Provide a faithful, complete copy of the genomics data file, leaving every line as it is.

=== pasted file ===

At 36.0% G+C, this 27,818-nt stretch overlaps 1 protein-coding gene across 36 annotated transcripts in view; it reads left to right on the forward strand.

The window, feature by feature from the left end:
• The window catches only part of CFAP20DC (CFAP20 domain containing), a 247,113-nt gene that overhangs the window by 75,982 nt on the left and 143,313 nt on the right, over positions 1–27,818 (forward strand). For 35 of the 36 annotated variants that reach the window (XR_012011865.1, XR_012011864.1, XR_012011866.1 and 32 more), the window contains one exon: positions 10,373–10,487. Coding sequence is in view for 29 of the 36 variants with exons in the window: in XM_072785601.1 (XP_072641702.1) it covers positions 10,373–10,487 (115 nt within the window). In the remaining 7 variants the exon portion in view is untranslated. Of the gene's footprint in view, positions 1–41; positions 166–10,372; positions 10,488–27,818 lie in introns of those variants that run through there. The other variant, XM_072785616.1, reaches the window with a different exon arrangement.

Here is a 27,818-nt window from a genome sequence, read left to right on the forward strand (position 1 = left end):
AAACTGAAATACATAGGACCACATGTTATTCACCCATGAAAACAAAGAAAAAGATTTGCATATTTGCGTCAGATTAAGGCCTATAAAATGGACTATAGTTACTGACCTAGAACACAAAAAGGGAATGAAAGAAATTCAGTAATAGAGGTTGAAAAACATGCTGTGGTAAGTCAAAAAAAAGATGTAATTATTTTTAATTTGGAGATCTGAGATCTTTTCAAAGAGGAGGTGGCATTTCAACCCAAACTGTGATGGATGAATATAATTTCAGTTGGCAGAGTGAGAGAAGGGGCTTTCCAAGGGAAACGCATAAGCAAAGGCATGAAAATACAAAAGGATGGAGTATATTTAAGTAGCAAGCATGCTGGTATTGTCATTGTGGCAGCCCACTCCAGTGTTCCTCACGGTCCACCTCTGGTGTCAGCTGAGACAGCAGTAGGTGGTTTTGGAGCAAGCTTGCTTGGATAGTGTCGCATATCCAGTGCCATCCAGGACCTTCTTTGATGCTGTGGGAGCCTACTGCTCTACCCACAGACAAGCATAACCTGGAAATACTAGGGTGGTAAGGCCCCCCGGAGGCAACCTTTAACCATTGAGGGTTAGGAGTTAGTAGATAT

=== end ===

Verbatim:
At 36.0% G+C, this 27,818-nt stretch overlaps 1 protein-coding gene across 36 annotated transcripts in view; it reads left to right on the forward strand.

The window, feature by feature from the left end:
• The window catches only part of CFAP20DC (CFAP20 domain containing), a 247,113-nt gene that overhangs the window by 75,982 nt on the left and 143,313 nt on the right, over positions 1–27,818 (forward strand). For 35 of the 36 annotated variants that reach the window (XR_012011865.1, XR_012011864.1, XR_012011866.1 and 32 more), the window contains one exon: positions 10,373–10,487. Coding sequence is in view for 29 of the 36 variants with exons in the window: in XM_072785601.1 (XP_072641702.1) it covers positions 10,373–10,487 (115 nt within the window). In the remaining 7 variants the exon portion in view is untranslated. Of the gene's footprint in view, positions 1–41; positions 166–10,372; positions 10,488–27,818 lie in introns of those variants that run through there. The other variant, XM_072785616.1, reaches the window with a different exon arrangement.

Here is a 27,818-nt window from a genome sequence, read left to right on the forward strand (position 1 = left end):
AAACTGAAATACATAGGACCACATGTTATTCACCCATGAAAACAAAGAAAAAGATTTGCATATTTGCGTCAGATTAAGGCCTATAAAATGGACTATAGTTACTGACCTAGAACACAAAAAGGGAATGAAAGAAATTCAGTAATAGAGGTTGAAAAACATGCTGTGGTAAGTCAAAAAAAAGATGTAATTATTTTTAATTTGGAGATCTGAGATCTTTTCAAAGAGGAGGTGGCATTTCAACCCAAACTGTGATGGATGAATATAATTTCAGTTGGCAGAGTGAGAGAAGGGGCTTTCCAAGGGAAACGCATAAGCAAAGGCATGAAAATACAAAAGGATGGAGTATATTTAAGTAGCAAGCATGCTGGTATTGTCATTGTGGCAGCCCACTCCAGTGTTCCTCACGGTCCACCTCTGGTGTCAGCTGAGACAGCAGTAGGTGGTTTTGGAGCAAGCTTGCTTGGATAGTGTCGCATATCCAGTGCCATCCAGGACCTTCTTTGATGCTGTGGGAGCCTACTGCTCTACCCACAGACAAGCATAACCTGGAAATACTAGGGTGGTAAGGCCCCCCGGAGGCAACCTTTAACCATTGAGGGTTAGGAGTTAGTAGATAT